Northwest winter wheat crop already stressed by drought
SPOKANE, Wash.– Weather data and reports from the USDA show that the winter wheat crop in the Northwest will have a big hurdle to overcome in the growing season. The culprit is the lingering drought that led to some of the worst crop yields in decades across the region in 2021.
The results of the disastrous harvest are still being felt months later. A limited supply of soft white wheat, the primary type of wheat grown in the Inland Northwest, has helped lead to a six-year low for wheat exports from the United States. That’s according to the USDA wheat report for February. The report also states that 71 percent of U.S. winter wheat is being hit by drought in 2022. Drought is one of many factors impacting local farmers, including rising supply costs and unstable global wheat markets thanks to the war in Ukraine.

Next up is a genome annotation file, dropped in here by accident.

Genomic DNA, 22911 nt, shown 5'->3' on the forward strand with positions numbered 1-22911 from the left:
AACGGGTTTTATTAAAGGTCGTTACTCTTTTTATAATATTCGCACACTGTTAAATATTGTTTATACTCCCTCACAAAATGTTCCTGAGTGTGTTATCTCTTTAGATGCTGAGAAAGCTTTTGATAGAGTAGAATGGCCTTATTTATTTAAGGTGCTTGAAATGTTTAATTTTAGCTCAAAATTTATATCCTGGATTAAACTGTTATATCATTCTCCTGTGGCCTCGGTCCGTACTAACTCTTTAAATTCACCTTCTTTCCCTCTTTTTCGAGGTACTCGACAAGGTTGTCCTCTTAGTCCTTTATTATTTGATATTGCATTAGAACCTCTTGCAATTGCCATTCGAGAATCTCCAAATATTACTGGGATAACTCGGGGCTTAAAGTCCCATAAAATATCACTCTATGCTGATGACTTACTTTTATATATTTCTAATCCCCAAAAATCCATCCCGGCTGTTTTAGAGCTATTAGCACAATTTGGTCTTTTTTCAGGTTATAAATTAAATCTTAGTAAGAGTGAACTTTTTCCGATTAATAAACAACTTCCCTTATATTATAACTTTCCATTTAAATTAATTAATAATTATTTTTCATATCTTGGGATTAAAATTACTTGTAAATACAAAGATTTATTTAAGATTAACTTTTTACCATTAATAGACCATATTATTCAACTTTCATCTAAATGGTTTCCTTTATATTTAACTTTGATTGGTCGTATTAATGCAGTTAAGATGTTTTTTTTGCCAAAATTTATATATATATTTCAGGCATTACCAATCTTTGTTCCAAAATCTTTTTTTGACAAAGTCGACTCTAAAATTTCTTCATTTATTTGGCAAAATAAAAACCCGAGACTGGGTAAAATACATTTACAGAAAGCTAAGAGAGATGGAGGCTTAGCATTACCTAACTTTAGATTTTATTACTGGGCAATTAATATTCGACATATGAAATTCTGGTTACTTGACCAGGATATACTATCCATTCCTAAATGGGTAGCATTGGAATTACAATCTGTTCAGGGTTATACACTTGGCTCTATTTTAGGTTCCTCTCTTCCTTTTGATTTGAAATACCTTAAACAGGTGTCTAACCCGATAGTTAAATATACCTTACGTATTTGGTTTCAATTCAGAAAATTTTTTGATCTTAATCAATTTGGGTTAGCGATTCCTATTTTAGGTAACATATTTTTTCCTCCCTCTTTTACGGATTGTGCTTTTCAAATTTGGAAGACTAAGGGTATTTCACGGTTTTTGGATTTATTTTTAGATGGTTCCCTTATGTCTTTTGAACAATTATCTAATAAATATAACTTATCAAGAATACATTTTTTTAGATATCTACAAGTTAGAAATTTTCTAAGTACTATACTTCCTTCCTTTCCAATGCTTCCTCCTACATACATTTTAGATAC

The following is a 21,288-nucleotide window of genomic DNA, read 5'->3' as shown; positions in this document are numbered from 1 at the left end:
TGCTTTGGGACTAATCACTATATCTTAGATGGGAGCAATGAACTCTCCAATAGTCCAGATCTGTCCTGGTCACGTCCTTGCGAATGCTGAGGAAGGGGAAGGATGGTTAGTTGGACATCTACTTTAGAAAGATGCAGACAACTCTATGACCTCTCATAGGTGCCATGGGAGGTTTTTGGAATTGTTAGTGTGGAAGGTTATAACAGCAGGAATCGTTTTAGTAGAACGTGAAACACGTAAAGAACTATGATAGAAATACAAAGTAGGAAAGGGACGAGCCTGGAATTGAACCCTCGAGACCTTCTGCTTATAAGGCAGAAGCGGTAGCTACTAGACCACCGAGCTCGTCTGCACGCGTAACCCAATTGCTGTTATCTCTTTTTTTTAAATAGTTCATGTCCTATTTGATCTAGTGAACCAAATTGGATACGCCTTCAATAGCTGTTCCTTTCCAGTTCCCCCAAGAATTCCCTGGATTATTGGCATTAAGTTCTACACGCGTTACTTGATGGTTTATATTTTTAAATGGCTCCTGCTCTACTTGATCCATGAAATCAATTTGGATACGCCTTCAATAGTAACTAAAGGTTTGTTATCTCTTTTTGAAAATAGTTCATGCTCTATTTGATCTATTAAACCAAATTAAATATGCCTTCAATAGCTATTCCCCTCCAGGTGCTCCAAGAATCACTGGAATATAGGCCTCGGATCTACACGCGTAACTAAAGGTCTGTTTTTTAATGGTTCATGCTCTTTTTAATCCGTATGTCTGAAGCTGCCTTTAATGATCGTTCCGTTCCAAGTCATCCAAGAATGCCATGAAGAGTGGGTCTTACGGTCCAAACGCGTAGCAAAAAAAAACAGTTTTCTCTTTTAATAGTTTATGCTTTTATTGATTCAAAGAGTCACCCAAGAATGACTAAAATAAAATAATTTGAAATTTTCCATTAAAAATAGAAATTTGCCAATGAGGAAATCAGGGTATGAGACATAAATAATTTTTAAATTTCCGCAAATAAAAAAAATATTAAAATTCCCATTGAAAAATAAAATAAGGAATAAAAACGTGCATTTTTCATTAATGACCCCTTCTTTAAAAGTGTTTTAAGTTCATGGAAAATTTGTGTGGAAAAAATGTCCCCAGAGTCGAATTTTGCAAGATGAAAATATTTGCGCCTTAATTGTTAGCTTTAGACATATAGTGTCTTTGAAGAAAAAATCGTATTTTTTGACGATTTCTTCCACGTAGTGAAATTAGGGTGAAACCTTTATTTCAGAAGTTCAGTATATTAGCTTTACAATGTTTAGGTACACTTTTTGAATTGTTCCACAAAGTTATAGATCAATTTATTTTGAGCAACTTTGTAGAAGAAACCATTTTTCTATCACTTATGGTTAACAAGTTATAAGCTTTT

Drought in our region has improved significantly, but most agricultural areas in the region remain in some form of drought. Above-average precipitation this fall was followed up by the driest winter (Dec. – Jan. – Feb.) since 2014.
USDA crop reports for winter wheat in Washington and Idaho show that a significant portion of what’s in the ground right now is being stressed. Only 20 percent of winter wheat in Washington and 40 percent in Idaho are listed in good or excellent condition. Most of the crop is listed as fair, which means that they are experiencing some sort of stress and that there will likely be some crop loss. 20 percent of Washington winter wheat is listed in poor or very poor condition.
Spring rain, March through May, is of course extremely important to both winter wheat and wheat that will be planted during the spring. The U.S. Climate Prediction Center calls for slightly above average odds for a wet spring this year.
COPYRIGHT 2022 BY KXLY. ALL RIGHTS RESERVED. THIS MATERIAL MAY NOT BE PUBLISHED, BROADCAST, REWRITTEN OR REDISTRIBUTED.